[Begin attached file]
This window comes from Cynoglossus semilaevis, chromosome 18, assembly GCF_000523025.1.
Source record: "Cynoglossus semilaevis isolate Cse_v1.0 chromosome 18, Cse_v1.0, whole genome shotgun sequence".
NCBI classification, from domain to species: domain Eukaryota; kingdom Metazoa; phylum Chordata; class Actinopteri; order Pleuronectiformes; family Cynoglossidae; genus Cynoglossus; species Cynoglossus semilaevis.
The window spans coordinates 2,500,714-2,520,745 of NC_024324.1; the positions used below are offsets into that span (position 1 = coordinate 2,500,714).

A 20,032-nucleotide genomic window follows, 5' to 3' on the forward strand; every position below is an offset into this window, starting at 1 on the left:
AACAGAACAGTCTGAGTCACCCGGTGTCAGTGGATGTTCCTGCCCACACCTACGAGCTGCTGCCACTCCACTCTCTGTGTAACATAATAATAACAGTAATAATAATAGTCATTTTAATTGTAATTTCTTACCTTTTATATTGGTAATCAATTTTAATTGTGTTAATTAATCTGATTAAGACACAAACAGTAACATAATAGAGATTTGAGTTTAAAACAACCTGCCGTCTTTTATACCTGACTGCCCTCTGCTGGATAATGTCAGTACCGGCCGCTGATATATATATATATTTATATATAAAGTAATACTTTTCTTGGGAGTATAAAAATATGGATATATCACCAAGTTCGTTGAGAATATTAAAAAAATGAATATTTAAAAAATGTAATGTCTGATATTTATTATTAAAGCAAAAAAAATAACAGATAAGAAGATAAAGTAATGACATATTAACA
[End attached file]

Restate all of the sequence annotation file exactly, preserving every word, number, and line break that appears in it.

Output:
This window comes from Cynoglossus semilaevis, chromosome 18, assembly GCF_000523025.1.
Source record: "Cynoglossus semilaevis isolate Cse_v1.0 chromosome 18, Cse_v1.0, whole genome shotgun sequence".
NCBI classification, from domain to species: domain Eukaryota; kingdom Metazoa; phylum Chordata; class Actinopteri; order Pleuronectiformes; family Cynoglossidae; genus Cynoglossus; species Cynoglossus semilaevis.
The window spans coordinates 2,500,714-2,520,745 of NC_024324.1; the positions used below are offsets into that span (position 1 = coordinate 2,500,714).

A 20,032-nucleotide genomic window follows, 5' to 3' on the forward strand; every position below is an offset into this window, starting at 1 on the left:
AACAGAACAGTCTGAGTCACCCGGTGTCAGTGGATGTTCCTGCCCACACCTACGAGCTGCTGCCACTCCACTCTCTGTGTAACATAATAATAACAGTAATAATAATAGTCATTTTAATTGTAATTTCTTACCTTTTATATTGGTAATCAATTTTAATTGTGTTAATTAATCTGATTAAGACACAAACAGTAACATAATAGAGATTTGAGTTTAAAACAACCTGCCGTCTTTTATACCTGACTGCCCTCTGCTGGATAATGTCAGTACCGGCCGCTGATATATATATATATTTATATATAAAGTAATACTTTTCTTGGGAGTATAAAAATATGGATATATCACCAAGTTCGTTGAGAATATTAAAAAAATGAATATTTAAAAAATGTAATGTCTGATATTTATTATTAAAGCAAAAAAAATAACAGATAAGAAGATAAAGTAATGACATATTAACA